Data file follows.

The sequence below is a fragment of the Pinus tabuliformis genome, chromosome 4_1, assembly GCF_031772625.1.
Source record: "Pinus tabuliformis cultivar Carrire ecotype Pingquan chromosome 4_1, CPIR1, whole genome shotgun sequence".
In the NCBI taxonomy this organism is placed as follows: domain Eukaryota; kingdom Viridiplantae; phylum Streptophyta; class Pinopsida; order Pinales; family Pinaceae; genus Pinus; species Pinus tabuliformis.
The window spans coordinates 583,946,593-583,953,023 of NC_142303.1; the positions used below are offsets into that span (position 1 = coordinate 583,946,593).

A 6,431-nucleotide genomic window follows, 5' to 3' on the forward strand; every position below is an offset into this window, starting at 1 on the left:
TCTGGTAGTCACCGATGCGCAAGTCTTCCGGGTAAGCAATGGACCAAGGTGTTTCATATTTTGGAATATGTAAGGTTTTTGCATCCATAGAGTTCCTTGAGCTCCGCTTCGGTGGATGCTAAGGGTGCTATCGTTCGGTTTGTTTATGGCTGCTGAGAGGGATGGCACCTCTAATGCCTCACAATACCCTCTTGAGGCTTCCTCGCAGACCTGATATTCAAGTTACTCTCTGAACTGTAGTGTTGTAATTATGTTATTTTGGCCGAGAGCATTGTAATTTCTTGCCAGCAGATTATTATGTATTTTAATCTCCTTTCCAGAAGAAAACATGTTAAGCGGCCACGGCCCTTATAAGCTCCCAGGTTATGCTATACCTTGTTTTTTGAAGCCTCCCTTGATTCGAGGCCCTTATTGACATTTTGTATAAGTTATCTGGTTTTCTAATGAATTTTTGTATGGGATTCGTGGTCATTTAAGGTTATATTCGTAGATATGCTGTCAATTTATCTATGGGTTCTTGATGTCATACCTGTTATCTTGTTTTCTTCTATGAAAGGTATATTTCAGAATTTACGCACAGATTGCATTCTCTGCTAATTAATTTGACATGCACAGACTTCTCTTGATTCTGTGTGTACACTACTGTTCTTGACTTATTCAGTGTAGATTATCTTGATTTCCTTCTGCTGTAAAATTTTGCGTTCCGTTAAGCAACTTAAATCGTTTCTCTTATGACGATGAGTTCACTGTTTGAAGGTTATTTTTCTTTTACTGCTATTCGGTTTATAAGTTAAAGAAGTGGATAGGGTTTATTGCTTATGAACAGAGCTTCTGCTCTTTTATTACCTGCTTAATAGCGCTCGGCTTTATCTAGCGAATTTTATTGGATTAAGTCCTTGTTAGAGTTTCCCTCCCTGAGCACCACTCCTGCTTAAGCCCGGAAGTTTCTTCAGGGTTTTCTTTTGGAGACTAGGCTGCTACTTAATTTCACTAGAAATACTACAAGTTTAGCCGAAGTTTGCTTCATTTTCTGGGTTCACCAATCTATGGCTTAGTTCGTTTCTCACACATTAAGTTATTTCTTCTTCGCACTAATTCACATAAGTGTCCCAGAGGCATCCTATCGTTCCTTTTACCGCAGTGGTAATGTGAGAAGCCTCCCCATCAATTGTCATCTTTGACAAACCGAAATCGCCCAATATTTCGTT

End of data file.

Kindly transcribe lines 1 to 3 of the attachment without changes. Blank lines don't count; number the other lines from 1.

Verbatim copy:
The sequence below is a fragment of the Pinus tabuliformis genome, chromosome 4_1, assembly GCF_031772625.1.
Source record: "Pinus tabuliformis cultivar Carrire ecotype Pingquan chromosome 4_1, CPIR1, whole genome shotgun sequence".
In the NCBI taxonomy this organism is placed as follows: domain Eukaryota; kingdom Viridiplantae; phylum Streptophyta; class Pinopsida; order Pinales; family Pinaceae; genus Pinus; species Pinus tabuliformis.